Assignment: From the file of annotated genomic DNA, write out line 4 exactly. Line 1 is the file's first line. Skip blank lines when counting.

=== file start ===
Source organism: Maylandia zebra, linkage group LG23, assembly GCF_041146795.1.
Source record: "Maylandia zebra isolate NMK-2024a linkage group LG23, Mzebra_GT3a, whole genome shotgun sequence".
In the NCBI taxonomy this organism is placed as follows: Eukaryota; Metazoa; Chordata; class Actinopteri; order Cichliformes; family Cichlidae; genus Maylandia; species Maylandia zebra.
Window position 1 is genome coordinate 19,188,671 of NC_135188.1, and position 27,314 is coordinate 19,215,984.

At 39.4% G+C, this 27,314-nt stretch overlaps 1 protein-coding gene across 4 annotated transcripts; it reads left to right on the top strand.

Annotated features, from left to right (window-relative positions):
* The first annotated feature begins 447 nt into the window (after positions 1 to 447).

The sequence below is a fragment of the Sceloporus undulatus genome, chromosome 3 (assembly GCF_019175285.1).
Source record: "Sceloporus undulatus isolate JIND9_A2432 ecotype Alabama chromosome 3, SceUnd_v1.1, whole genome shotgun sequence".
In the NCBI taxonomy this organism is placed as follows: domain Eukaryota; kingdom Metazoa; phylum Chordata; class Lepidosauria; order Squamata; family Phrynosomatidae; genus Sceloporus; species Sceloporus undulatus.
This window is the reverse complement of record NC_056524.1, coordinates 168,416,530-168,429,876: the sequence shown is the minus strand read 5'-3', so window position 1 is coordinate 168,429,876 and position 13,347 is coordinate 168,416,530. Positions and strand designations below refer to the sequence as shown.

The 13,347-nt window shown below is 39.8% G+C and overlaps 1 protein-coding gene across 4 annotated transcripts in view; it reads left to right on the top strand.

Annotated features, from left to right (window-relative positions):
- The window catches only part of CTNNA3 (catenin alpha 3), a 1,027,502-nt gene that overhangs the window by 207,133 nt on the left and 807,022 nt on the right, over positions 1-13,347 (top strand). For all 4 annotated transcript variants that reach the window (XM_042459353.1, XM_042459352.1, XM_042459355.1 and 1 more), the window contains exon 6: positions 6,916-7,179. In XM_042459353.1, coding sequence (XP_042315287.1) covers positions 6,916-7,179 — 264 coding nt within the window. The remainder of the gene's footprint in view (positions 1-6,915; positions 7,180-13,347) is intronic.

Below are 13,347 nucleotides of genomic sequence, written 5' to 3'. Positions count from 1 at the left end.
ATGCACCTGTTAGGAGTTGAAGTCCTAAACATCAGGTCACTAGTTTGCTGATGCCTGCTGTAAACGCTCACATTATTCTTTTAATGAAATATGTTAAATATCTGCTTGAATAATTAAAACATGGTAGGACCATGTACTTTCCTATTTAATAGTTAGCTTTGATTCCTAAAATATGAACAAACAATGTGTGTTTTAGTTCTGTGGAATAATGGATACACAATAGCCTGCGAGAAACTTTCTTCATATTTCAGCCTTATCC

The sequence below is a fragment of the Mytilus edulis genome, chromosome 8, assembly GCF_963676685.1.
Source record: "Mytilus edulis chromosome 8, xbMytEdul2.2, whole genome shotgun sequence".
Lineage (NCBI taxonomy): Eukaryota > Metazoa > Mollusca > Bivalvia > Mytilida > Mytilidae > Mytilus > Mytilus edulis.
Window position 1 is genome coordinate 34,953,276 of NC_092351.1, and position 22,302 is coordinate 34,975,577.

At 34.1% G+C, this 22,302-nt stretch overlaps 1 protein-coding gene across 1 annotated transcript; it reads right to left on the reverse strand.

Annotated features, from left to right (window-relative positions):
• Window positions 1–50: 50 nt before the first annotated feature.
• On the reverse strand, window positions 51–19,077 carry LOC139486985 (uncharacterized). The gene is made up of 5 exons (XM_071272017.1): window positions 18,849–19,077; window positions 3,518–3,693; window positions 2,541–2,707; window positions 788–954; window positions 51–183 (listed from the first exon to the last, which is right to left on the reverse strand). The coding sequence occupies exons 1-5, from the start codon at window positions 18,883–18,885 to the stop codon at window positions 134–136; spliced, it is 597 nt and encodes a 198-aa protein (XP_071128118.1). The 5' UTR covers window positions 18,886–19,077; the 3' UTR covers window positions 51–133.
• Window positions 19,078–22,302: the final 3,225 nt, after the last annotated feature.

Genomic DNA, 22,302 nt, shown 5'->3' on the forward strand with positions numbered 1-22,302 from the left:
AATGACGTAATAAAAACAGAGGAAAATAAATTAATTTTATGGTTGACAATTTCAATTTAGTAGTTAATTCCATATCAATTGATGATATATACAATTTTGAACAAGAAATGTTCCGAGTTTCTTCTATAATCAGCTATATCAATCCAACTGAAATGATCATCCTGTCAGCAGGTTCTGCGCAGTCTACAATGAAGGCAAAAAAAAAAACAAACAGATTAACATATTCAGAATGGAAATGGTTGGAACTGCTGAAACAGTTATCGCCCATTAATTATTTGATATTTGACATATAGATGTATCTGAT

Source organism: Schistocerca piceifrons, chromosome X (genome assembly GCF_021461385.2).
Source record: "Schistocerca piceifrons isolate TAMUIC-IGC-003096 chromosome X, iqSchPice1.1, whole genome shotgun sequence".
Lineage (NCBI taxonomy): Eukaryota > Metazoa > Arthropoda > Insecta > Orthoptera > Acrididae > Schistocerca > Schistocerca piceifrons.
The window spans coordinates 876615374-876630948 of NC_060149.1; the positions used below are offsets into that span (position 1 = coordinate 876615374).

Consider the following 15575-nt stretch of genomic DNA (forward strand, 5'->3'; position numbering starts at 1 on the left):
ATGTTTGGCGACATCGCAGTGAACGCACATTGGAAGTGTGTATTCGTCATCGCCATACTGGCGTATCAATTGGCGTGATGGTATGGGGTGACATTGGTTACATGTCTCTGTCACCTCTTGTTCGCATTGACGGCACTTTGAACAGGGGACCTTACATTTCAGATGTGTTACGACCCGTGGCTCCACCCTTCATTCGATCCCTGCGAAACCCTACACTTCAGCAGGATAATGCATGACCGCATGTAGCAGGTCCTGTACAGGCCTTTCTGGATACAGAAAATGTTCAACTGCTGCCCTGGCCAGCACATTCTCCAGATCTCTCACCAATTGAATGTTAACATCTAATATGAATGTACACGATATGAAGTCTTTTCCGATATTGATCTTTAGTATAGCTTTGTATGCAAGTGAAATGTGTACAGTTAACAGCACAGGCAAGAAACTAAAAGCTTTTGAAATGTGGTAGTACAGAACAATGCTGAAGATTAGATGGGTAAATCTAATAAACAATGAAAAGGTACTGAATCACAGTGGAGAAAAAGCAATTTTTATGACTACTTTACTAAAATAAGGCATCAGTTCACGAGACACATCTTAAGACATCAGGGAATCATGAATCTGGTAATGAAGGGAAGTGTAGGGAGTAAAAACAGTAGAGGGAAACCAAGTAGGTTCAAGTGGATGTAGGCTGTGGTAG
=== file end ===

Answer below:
Window position 1 is genome coordinate 19,188,671 of NC_135188.1, and position 27,314 is coordinate 19,215,984.